Bellamy Gets New Trial
Convicted murderer Kareem Bellamy will remain free pending a new trial in his 1995 conviction for the murder of James Abbott on Beach 47 Street on April 9, 1994, according to a ruling by State Supreme Court Justice Joel Blumenthal, on Thursday.
In July of 2008, Blumenthal vacated Bellamy’s conviction because the court was provided with new evidence that pointed to the guilt of another man, named Levon (Ishmael) Melvin, in the stabbing murder.
At the time that the new evidence, which was in the form of a tape that was purported to be the voice of Melvin admitting to a Rockaway murder on that date, Queens District Attorney Richard Brown said, “The sole basis for the court’s setting aside the defendant’s conviction was a recorded conversation proffered by the defense, which purported to be between a defense witness and a third party, in which the third party confessed to having stabbed the victim – the crime for which the defendant was convicted.”
In mid-August of 2008, Judge Blumenthal released Bellamy from jail pending a new trial.
But the informant who provided the tape to defense lawyer Thomas Hoffman and private detective Ed Hensen has since told authorities in the Queens District Attorney’s office that he staged the recording “to create false evidence because I was paid thousands of dollars by the attorneys for Kareem Bellamy.”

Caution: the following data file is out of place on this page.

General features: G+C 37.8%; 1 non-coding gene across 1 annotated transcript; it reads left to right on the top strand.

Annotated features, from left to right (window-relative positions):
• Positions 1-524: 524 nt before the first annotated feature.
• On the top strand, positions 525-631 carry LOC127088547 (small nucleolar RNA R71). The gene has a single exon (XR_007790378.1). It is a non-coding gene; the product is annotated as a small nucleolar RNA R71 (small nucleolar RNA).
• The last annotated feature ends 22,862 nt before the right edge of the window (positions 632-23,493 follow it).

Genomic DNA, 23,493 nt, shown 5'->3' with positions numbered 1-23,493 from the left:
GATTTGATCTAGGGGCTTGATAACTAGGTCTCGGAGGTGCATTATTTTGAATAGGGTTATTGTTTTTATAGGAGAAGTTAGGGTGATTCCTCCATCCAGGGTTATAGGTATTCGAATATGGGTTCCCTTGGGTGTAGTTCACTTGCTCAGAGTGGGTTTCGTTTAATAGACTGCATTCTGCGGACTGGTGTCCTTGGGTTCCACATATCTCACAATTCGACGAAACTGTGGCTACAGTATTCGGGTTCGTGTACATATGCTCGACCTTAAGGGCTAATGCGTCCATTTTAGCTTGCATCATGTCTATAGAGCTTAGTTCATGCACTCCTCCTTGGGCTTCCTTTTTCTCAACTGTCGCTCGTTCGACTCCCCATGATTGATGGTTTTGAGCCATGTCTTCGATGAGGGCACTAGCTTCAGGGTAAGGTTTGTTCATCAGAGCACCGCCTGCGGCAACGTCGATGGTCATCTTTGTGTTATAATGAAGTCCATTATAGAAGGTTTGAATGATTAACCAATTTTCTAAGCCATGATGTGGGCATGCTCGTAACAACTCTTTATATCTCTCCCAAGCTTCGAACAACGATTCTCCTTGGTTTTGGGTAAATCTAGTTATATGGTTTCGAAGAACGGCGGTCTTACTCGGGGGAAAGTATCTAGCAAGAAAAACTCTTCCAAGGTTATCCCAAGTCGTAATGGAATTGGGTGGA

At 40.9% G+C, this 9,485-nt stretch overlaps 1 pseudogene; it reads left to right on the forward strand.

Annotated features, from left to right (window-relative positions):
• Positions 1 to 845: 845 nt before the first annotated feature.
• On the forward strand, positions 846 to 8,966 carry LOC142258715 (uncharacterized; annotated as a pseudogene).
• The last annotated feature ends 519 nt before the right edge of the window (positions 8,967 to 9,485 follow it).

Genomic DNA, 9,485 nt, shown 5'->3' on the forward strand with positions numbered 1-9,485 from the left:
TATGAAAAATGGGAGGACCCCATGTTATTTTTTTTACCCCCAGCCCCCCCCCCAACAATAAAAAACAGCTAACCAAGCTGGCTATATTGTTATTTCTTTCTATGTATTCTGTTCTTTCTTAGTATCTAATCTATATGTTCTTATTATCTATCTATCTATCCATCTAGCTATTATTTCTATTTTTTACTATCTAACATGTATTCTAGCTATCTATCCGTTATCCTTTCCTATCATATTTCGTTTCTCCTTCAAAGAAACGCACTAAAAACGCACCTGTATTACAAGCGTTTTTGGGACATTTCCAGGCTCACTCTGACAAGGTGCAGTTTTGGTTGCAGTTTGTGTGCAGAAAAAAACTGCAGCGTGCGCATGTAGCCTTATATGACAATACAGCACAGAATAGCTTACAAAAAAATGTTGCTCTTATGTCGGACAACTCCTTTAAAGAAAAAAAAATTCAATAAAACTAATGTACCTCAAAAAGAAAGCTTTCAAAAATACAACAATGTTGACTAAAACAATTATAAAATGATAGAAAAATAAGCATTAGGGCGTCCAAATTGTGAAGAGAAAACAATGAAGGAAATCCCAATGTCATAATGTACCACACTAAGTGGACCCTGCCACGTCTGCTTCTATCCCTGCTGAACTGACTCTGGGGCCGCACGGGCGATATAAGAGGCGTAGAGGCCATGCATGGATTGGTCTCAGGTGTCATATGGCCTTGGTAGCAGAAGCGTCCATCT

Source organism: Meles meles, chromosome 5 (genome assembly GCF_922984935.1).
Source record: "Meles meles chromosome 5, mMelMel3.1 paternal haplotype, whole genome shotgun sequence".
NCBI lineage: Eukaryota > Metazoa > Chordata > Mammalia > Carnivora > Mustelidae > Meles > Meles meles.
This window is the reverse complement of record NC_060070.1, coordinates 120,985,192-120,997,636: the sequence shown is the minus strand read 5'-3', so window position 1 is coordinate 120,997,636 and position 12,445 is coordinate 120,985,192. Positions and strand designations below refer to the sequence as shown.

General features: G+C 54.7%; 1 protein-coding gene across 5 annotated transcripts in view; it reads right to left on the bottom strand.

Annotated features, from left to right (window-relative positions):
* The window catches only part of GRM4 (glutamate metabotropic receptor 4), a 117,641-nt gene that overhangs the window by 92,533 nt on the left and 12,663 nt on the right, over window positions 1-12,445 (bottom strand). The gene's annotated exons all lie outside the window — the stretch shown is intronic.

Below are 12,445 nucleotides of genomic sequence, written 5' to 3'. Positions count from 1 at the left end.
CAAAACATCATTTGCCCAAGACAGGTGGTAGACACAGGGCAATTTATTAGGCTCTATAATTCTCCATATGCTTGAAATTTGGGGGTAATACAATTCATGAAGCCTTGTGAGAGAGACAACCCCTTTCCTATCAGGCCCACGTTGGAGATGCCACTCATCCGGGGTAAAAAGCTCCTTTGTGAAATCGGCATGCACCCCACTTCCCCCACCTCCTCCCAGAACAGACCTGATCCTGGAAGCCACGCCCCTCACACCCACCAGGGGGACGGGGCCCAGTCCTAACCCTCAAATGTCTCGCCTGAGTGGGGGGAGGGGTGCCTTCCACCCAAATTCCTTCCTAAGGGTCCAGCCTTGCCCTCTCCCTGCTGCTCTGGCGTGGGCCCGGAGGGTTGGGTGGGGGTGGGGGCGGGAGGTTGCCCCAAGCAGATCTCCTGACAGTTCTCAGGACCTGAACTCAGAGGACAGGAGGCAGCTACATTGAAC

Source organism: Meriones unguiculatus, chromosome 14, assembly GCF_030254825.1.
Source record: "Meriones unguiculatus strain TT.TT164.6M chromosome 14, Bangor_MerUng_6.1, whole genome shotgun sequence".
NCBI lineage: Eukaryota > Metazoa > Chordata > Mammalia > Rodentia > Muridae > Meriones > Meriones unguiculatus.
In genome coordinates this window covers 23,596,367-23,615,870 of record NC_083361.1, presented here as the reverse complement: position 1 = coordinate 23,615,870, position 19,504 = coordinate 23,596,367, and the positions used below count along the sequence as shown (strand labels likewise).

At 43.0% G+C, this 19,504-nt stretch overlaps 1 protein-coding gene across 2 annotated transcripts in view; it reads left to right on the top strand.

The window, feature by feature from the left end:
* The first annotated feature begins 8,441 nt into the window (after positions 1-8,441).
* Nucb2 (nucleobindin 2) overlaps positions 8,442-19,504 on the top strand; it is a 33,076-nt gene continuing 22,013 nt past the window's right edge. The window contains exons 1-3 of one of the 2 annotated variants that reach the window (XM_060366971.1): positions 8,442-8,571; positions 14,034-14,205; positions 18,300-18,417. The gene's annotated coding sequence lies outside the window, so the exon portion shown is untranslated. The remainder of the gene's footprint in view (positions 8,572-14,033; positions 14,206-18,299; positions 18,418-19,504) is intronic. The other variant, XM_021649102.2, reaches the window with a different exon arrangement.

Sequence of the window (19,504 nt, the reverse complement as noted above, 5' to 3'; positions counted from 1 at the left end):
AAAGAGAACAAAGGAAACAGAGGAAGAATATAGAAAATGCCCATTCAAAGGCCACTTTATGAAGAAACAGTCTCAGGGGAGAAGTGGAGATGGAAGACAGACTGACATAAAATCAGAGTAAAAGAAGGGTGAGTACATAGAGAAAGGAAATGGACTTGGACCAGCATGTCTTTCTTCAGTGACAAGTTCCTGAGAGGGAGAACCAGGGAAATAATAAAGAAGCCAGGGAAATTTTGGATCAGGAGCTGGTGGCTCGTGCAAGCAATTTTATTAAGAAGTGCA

Since that time, the Bellamy case has taken many twists and turns.
Charges and counter-charges have been made by prosecutors; by Michael Green, the man who made the tape; by Melvin, who detectives investigating the crime fifteen years ago thought might have been involved, and whom Green implicated as the murderer on the now-infamous tape; by prosecutor Brad Leventhal, who has accused Hoffman and Hensen of feeding Green information about Melvin to make the phony tape; and by Hoffman and Hensen, who say they had no knowledge that the tape was bogus until after Bellamy was released.
Prosecutor Brad Leventhal had been pushing hard to send Bellamy back to prison without a new trial, based on the fact that the tape, the new evidence that freed the convicted man in the first place, was bogus.
Public Defender Steven Silberblatt argued that the evidence provided during the hearing, the bogus tape notwithstanding, proved that his client was innocent of the charges and should be given a new trial.
Blumenthal set no firm date for Bellamy’s new trial, although he set a control date of January 23, at which time the prosecutors will have to indicate whether or not they will appeal the decision..